The phone rings. It’s your client, a secured lender, in a panic. His borrower just defaulted, and he can’t find the remedies section in the security agreement. “How am I going to foreclose on collateral,” he asks, “without any contractual remedies? What good does a naked security interest do me?” The client sends you the security agreement and you find that while there is a clear security interest and default, the agreement is silent on applicable remedies and timing of enforcement. How do you advise your client?
Thankfully, your client has hope. While it may be unusual to have a security agreement without express remedies, in this case, your client merely needs to think outside the box–or at least outside of the four corners of the agreement. Article 9, Part 6 of the Uniform Commercial Code (UCC), sets forth statutory remedies available to all secured lenders, whether or not they are expressly provided by agreement. These rights include the right to collect on collateral, the right to repossess collateral, the right to sell or dispose of collateral, and the right to retain the collateral in full or partial satisfaction of the debt with the borrower’s consent. See UCC §§ 9-607, 9-609, 9-610, 9-620. This article provides a roadmap of these statutory rights and remedies, as well as the obligations and standards of care to which secured parties must adhere and the effects of secured party noncompliance with such standards.
Article 9 Remedies–Overview
Article 9 remedies, including the remedies in Part 6, are available to any secured party after its borrower, or in Article 9 terms, “debtor,” defaults under a security agreement (but the exercise of such remedies may be limited and subject to court approval if the debtor is in bankruptcy). What constitutes a “default” is not defined in Article 9; rather, such determination is left to the agreement of the parties pursuant to the applicable security agreement or loan agreement. Contractual defaults commonly include failure to pay or comply with covenants, misrepresentations, judgments against the debtor, bankruptcy, and defaults under other agreements.
While Article 9 does not contain any explicit requirement that a default be material to afford a secured party the right to enforce against collateral, it does generally obligate a secured party to act in good faith when exercising such rights. For example, if a secured party pursues Article 9 remedies after a debtor delivers satisfactory financial statements one day late, such action could be an overreaction to a relatively minor breach. The secured party should thus assess materiality in terms of whether the applicable default puts the credit at risk. See, for example, Banc of Am. Leasing & Capital, LLC v. Walker Aircraft, LLC, 2009 U.S. Dist. LEXIS 94657 (D. Minn. 2009).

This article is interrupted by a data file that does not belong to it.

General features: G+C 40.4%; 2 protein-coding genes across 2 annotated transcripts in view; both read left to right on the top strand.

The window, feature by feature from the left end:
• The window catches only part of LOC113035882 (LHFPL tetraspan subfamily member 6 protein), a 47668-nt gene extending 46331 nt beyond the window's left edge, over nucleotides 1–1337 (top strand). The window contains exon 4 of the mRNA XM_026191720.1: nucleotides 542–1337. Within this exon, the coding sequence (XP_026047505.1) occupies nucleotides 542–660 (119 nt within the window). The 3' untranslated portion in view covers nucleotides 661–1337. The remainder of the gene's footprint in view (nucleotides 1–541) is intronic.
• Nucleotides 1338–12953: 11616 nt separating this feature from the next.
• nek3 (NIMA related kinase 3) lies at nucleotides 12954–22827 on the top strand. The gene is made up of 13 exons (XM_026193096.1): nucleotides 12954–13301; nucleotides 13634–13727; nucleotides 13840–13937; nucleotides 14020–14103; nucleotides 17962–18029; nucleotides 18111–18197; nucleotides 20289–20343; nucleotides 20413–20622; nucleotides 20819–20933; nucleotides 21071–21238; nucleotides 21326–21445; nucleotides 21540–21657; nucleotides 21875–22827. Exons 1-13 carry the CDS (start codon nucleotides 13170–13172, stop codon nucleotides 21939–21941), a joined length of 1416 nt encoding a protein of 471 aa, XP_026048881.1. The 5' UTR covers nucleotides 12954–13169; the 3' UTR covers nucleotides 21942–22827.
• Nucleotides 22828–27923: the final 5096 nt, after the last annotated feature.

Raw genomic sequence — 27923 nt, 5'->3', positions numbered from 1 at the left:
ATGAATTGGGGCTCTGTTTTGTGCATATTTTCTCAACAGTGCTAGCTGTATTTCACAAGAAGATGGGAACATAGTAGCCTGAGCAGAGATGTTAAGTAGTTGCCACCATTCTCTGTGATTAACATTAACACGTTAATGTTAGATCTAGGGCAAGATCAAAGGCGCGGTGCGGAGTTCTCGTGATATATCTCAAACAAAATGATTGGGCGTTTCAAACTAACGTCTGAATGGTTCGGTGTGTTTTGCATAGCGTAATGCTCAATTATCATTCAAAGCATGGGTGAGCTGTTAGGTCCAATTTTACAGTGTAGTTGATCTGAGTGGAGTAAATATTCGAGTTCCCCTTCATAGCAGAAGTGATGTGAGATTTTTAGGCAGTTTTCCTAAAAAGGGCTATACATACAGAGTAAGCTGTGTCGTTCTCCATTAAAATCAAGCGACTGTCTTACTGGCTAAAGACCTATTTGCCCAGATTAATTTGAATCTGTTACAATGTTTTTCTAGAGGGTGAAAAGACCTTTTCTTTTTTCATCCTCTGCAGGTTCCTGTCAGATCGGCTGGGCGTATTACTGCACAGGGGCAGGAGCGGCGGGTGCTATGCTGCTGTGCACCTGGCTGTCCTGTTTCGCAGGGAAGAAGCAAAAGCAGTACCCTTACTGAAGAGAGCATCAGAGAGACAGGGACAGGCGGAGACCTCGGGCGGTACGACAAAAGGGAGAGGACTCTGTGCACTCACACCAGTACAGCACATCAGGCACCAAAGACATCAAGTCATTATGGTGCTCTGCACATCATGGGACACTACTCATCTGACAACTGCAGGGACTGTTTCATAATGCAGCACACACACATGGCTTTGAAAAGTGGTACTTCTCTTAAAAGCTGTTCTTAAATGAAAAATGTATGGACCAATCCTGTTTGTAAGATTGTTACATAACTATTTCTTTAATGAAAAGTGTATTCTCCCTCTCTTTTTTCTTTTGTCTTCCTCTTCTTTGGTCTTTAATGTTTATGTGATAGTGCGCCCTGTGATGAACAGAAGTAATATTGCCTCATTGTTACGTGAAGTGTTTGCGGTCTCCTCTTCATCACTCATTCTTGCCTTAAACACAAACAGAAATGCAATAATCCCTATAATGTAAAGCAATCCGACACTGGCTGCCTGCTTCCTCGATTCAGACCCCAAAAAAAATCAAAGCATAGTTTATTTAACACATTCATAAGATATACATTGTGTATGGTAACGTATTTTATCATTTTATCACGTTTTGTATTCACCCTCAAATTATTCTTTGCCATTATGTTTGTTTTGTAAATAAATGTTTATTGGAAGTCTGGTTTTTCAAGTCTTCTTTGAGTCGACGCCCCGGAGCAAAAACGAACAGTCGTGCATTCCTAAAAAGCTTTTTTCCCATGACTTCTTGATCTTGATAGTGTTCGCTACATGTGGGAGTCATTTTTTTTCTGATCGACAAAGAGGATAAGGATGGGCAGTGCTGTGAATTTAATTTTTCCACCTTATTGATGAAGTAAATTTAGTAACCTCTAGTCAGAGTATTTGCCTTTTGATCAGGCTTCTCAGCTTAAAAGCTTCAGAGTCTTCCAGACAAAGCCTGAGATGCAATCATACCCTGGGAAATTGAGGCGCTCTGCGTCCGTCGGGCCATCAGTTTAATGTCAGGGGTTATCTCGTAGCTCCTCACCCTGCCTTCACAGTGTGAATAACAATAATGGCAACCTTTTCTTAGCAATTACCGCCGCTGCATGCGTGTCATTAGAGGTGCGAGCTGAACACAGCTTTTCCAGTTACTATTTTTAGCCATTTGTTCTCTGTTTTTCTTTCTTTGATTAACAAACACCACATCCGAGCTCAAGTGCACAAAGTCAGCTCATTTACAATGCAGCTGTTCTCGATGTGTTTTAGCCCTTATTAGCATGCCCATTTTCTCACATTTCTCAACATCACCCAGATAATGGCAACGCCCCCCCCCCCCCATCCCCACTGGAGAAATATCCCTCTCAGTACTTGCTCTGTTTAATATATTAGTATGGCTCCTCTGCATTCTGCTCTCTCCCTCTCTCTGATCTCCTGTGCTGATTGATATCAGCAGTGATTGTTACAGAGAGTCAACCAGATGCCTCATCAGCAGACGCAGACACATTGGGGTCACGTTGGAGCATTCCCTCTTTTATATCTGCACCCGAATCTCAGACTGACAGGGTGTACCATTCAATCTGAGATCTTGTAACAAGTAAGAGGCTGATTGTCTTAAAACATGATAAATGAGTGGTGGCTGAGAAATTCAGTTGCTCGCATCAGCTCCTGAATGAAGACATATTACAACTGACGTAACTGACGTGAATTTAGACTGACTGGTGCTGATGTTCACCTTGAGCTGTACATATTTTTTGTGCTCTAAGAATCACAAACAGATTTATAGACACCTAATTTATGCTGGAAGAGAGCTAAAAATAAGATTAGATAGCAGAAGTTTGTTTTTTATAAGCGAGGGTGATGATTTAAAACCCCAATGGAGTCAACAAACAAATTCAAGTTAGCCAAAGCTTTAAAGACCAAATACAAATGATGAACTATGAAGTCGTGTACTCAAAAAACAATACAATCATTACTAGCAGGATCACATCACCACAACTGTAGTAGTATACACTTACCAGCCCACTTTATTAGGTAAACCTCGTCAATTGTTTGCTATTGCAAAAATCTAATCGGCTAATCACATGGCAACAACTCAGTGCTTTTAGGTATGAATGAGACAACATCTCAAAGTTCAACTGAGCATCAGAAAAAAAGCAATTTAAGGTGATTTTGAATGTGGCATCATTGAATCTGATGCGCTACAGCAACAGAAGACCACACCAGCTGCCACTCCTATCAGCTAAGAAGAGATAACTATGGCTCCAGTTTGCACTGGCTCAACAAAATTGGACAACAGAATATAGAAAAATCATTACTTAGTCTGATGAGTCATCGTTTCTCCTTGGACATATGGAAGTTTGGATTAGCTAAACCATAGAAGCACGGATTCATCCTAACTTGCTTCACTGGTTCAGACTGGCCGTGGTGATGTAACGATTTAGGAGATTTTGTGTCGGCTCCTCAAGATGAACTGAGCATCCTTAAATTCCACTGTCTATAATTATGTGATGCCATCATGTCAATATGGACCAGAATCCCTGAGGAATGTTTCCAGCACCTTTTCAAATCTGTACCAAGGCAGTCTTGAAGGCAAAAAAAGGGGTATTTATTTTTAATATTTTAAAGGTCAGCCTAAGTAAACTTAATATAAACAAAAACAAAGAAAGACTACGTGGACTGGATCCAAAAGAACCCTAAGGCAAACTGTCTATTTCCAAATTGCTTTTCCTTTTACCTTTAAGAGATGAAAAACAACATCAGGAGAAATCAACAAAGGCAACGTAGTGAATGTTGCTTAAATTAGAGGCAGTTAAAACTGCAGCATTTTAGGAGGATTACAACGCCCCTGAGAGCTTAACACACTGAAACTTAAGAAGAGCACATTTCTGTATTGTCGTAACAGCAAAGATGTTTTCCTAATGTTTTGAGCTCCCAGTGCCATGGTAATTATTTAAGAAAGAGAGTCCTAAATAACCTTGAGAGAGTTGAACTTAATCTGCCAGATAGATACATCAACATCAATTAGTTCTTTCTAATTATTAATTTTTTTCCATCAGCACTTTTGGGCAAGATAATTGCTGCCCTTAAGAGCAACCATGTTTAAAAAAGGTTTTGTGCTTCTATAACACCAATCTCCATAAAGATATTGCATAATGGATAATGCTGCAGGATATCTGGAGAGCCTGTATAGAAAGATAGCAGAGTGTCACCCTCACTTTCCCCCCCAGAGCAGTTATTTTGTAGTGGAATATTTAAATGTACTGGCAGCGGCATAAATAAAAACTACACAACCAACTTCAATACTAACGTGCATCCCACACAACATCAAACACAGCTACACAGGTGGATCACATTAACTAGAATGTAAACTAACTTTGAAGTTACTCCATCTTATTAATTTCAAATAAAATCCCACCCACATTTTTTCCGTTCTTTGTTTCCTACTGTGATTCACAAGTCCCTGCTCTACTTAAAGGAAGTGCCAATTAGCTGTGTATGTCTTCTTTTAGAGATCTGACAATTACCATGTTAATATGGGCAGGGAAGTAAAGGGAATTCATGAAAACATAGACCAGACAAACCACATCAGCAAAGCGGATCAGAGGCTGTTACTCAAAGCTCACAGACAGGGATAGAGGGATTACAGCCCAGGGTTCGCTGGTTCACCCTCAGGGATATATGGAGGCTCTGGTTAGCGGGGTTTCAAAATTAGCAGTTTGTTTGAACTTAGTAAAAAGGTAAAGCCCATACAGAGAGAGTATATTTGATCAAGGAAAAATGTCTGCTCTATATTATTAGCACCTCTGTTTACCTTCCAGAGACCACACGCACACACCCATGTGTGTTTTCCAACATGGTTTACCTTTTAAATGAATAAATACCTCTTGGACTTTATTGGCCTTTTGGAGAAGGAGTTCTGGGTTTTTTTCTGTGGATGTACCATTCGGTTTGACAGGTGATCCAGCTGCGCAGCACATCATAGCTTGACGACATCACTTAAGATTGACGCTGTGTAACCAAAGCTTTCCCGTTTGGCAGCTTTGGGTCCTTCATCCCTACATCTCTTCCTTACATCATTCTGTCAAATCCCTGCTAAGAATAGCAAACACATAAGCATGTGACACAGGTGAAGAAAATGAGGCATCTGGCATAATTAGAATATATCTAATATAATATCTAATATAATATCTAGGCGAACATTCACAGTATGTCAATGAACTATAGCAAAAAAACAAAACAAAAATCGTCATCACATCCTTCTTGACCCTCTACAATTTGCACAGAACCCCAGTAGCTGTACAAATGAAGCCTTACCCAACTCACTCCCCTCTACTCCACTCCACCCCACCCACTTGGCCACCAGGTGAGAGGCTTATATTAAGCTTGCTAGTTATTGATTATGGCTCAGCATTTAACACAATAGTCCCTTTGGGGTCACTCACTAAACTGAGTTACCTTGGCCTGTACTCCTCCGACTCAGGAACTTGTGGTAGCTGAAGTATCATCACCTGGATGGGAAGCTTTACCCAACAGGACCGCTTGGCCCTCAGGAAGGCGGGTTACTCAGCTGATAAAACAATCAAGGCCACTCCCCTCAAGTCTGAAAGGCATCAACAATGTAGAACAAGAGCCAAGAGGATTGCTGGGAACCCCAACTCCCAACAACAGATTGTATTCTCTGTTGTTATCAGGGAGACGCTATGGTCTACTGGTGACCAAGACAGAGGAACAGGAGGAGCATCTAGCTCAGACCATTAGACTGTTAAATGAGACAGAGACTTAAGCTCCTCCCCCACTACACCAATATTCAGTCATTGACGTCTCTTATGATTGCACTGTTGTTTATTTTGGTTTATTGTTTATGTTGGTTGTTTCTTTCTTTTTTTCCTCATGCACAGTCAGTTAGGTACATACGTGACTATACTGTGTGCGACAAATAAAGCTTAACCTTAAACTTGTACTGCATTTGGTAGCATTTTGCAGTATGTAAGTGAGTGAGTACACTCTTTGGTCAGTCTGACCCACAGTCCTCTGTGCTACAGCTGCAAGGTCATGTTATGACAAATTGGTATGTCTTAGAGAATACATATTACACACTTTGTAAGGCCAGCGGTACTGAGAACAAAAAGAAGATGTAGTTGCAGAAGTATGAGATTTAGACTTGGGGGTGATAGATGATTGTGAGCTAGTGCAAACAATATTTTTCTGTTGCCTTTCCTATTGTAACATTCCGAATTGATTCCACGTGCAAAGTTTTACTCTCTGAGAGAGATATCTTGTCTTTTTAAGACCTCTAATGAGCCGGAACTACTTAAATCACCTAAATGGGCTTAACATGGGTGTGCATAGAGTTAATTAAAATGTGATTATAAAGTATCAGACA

Collection and Enforcement
The Right to Collect: Provisions and Benefits
UCC § 9-607 provides secured parties with the remedy of collection. This remedy applies to certain types of liquid assets, including accounts receivable, general intangibles, chattel paper, notes, deposit accounts, and other intangible assets that oblige an underlying obligor to make payment or render performance to the debtor. See UCC § 9-607(a). Section 9-607 allows the secured party to collect directly from the underlying obligor, but the secured party must account to the debtor for any surplus in the collection of the collateral. See UCC § 9-608. The right to collect is an attractive remedy for secured parties because it is often the fastest remedy available, allows the secured party to act without disrupting the debtor’s business, and provides access to liquid assets.
The secured party may exercise the right to collect from underlying obligors at any time if its security agreement so provides. If the agreement does not address that right, the secured party may still collect directly from underlying obligors (or other persons obligated to make payment on that collateral) upon the debtor’s default. See UCC § 9-607(a). For example, after default the secured party may collect on pledged accounts receivable or apply funds from a pledged deposit account in which a security interest has been appropriately perfected to reduce the outstanding secured obligations. Article 9 even allows a secured party to foreclose a pledged mortgage (if applicable state law permits it) or enforce payments under a pledged promissory note (provided, of course, that the underlying obligations are in default). UCC §§ 9-607(a); 9-607, Comment 6 and Comment 8.
Specific Requirements and Duties: Commercial Reasonableness